So, the Prime Minister intervened yesterday (overruling his Health Minister in the process) and decided to retain the current Nursery Milk Scheme, whereby children under five receive a third of a pint of milk each day for free. It put me in mind of my first(?) political march/demonstration in 1971 (blimey, that’s 39 years ago!) when Mrs Thatcher, the Education Minister at the time, was ending free school milk for over-sevens. The cry was “Thatcher, Thatcher, milk snatcher”!
Those were the days!
Photo: slightly bizarre image off the internet (but I thought it was mildly appropriate)… apparently it relates to “office fridge wars”(?!): it seems that person 1 stuck the original "I AM FOR DRINKS NOT FOR YOUR CEREALS" notice on all the milk; person 2 then added the picture of a certain Prime Minister (ok, well it’s quite an old photograph!).

Friday, August 06, 2010

hockney at the RWA

I love most of Hockney’s work but, I have to say, I went along to the RWA’s exhibition David Hockney “Grimm’s Fairy Tales” with a little apprehension. In the event, I thoroughly enjoyed it. It seems that he’d always loved Gimm’s Fairy Tales and had read all 220 of them. In 1960, in his second year at the Royal College of Art, he apparently ran out of painting materials – but heard that everything was provided free for students in the printmaking department, so he started working there and quickly learnt the basic techniques. The 39 etchings in this exhibition were produced in 1969. I particularly liked the images from the “Fundevogel” story.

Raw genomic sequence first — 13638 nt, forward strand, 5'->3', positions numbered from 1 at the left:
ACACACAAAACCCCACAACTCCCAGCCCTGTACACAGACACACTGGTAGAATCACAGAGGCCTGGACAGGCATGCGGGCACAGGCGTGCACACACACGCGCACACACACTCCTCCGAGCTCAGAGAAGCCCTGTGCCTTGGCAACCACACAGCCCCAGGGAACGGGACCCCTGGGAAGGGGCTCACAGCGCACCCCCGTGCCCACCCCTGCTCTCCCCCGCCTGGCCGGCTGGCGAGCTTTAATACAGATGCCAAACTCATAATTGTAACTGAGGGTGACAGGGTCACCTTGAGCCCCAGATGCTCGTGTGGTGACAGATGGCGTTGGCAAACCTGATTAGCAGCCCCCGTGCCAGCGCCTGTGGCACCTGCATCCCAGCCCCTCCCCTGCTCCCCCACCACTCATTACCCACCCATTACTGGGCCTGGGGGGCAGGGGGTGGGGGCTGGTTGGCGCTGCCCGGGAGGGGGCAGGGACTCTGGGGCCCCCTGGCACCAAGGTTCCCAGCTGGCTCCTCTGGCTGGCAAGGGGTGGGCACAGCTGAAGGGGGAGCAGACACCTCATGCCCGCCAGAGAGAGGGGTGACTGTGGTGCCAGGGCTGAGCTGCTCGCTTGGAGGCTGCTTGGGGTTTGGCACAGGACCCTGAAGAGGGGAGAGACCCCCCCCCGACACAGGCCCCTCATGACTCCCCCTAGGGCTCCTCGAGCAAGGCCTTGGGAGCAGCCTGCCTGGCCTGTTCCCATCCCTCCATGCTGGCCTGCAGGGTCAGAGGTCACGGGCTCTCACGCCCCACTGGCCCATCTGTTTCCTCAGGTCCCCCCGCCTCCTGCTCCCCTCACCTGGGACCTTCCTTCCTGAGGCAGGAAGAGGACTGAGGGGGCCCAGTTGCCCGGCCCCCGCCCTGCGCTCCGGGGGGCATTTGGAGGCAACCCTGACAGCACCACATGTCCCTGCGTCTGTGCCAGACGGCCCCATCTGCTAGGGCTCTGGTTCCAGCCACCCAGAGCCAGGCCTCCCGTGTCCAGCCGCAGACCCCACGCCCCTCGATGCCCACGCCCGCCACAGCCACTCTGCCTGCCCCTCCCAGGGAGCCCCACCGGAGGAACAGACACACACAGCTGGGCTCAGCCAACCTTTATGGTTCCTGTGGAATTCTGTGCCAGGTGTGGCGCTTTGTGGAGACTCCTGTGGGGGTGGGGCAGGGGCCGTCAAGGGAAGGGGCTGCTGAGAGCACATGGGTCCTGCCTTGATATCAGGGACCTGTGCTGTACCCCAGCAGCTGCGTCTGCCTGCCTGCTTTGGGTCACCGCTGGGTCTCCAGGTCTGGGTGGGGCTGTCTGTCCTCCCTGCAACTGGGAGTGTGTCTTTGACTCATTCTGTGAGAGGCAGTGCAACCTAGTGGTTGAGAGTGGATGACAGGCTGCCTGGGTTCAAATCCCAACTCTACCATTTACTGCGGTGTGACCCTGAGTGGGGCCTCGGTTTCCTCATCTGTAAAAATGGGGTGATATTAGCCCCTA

Image (rather poor quality, I’m afraid): “A wooden Landscape” from ‘Fundevogel’.
PS: Following on from recent comments about “old age” discounts, I only had to pay half price (£2.50) to the see the exhibition – which is also combined with an exhibition entitled “Near+Far” which features work from over 60 RWA academicians.

Thursday, August 05, 2010